0 Refugees Admitted to the United States in October

By Patrick Goodenough | November 4, 2019 | 4:16am EST
 
 
 
Displaced Iraqis at a camp near Kirkuk. (Photo by Ahmad al-Rubaye/AFP via Getty Images)
Displaced Iraqis at a camp near Kirkuk. (Photo by Ahmad al-Rubaye/AFP via Getty Images)

(CNSNews.com) – Three days after President Trump signed a presidential determination limiting the number of refugees to be resettled in the United States in FY 2020 to a record-low 18,000, State Department data show that not one refugee has been admitted into the U.S. in the 35 days since the fiscal year began.

Over the same period last year, 1,889 refugees were resettled in the U.S., while the equivalent admission numbers for earlier years were 1,283 in 2017, 11,343 in 2016 and 6,197 in 2015, according to the department’s Refugee Processing Center.

The determination signed on Friday sets a ceiling of 18,000 refugee admissions for FY 2020. Of those, 5,000 places are broadly allocated to applicants claiming religious persecution; 4,000 places are earmarked for Iraqis who helped the U.S. during the Iraq War; and 1,500 allocations are set aside for applicants from the northern triangle countries of El Salvador, Guatemala, or Honduras.

The remaining 7,500 slots will go to applicants who fall into other categories, such as those referred by a U.S. Embassy in any country, family reunification applicants, those who fall into a category covered by a 2016 agreement between the U.S. and Australia; and those whose status was “ready for departure” as of the last day of FY 2019.

The 18,000 ceiling is 40 percent lower than the FY 2019 ceiling of 30,000, which was itself the lowest cap set by an administration since the modern U.S. refugee resettlement program began in 1980, the year the Refugee Act was enacted.

During the Clinton administration annual refugee admission ceiling ranged from 78,000 to 142,000, under President George W. Bush between 70,000 and 80,000, and under President Obama between 70,000 and 85,000.

Months before the end of his second term, Obama proposed a cap of 110,000 for FY 2017, which if retained would have been the highest since 1994. But Trump in an executive order days after taking office lowered the proposal for FY 2017 to 50,000.

(Graph: CNSNews.com / Data: State Department RPC)
(Graph: CNSNews.com / Data: State Department RPC)

Under the determination signed by Trump, the religious persecution category refers to applicants “who have been persecuted or have a well-founded fear of persecution on account of religion,” or to those falling in a category listed in the 1989 Lautenberg Amendment – which granted priority status to Soviet Jews, Vietnamese nationals and others minorities seeking refuge – and its 2004 extension (the Specter Amendment), which covers persecuted religious minorities in Iran.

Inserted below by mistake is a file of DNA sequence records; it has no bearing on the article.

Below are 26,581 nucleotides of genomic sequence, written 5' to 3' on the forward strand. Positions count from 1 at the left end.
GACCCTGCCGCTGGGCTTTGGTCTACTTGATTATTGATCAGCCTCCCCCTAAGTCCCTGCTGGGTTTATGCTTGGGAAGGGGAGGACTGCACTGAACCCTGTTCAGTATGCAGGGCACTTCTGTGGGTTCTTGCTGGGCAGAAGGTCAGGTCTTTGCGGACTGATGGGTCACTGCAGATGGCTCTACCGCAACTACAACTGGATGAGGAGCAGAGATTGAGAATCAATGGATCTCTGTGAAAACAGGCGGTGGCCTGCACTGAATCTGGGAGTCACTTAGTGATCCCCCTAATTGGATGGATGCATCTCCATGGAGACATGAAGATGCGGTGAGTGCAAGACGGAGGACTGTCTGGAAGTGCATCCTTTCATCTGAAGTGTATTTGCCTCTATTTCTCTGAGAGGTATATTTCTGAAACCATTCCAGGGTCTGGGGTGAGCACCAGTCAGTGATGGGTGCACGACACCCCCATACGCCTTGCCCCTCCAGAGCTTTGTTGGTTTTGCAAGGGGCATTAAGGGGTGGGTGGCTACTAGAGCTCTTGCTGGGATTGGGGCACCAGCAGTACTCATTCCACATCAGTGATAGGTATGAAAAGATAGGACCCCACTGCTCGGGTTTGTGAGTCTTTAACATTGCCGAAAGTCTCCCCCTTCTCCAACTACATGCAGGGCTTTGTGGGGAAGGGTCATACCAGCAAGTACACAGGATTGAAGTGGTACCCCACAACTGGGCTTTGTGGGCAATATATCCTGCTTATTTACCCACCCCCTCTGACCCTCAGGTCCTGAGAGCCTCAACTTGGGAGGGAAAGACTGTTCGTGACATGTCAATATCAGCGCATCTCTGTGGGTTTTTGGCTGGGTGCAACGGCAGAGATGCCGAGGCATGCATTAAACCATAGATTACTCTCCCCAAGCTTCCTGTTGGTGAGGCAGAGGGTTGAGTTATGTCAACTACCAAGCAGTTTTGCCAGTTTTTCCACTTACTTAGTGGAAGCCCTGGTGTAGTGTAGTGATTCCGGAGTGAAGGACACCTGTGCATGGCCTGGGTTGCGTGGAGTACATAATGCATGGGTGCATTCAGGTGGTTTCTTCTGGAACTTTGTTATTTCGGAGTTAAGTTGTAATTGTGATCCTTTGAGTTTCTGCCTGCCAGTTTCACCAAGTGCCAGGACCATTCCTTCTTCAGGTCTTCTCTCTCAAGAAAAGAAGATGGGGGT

Under U.S. law, the Iraqi category deals with Iraqis who were or are employed by the U.S. government, media or non-governmental organizations, or persecuted religious minorities.

Some flexibility is allowed: The State Department may transfer unused allocations from one category to another, within the overall 18,000 ceiling.

In a statement on Trump’s determination, Secretary of State Mike Pompeo argued that the U.S. government responds to refugee needs around the world in ways that go beyond admissions into the United States.

“America’s support for refugees and other displaced people extends well beyond our immigration system,” he said. “It includes diplomatic efforts around the world to find solutions to crises, like our support for the legitimate government in Venezuela against Maduro’s tyranny.”

“Addressing the core problems that drive refugees away from their homes helps more people more rapidly than resettling them in the United States.”

Pompeo said that in FY 2019, the U.S. contributed nearly $9.3 billion in humanitarian assistance responding to crises around the world – more than any other country.

“Helping displaced people as close to their homes as possible better facilitates their eventual safe and voluntary return,” he said. “Their efforts to rebuild their communities help restore affected areas to stability, which is always in America’s interest.”

Refugee Council USA, a coalition of 25 US-based non-governmental organizations, expressed dismay at the announced ceiling, noting that faith leaders and others have in recent week been urging the administration to raise it.

“Welcoming refugees has been a proud feature of our American legacy,” said the group’s chairman, Bill Canny. “By drastically reducing the resettlement program by over 80 percent in three years, we fail to live up to that legacy. RCUSA, each of its member organizations and the communities of which we are a part, remain committed to securing protections for those most in need.”

In a letter to the president in August, hundreds of religious leaders and organizations appealed to him to admit at least 95,000 refugees in FY 2020. Democrat-authored legislation introduced in the House and Senate this year seeks to require an annual cap of no less than 95,000.

Despite the sharp drop in refugee admissions under the Trump administration, the United States continues to admit more refugees than any other single country.

According to UNHCR figures for all refugees who departed for settlement to a receiving country, the U.S. alone accounted for 37.7 percent in calendar year 2017,  30.7 percent of the total in 2018, and 37.5 of the total so far this year.



 

 

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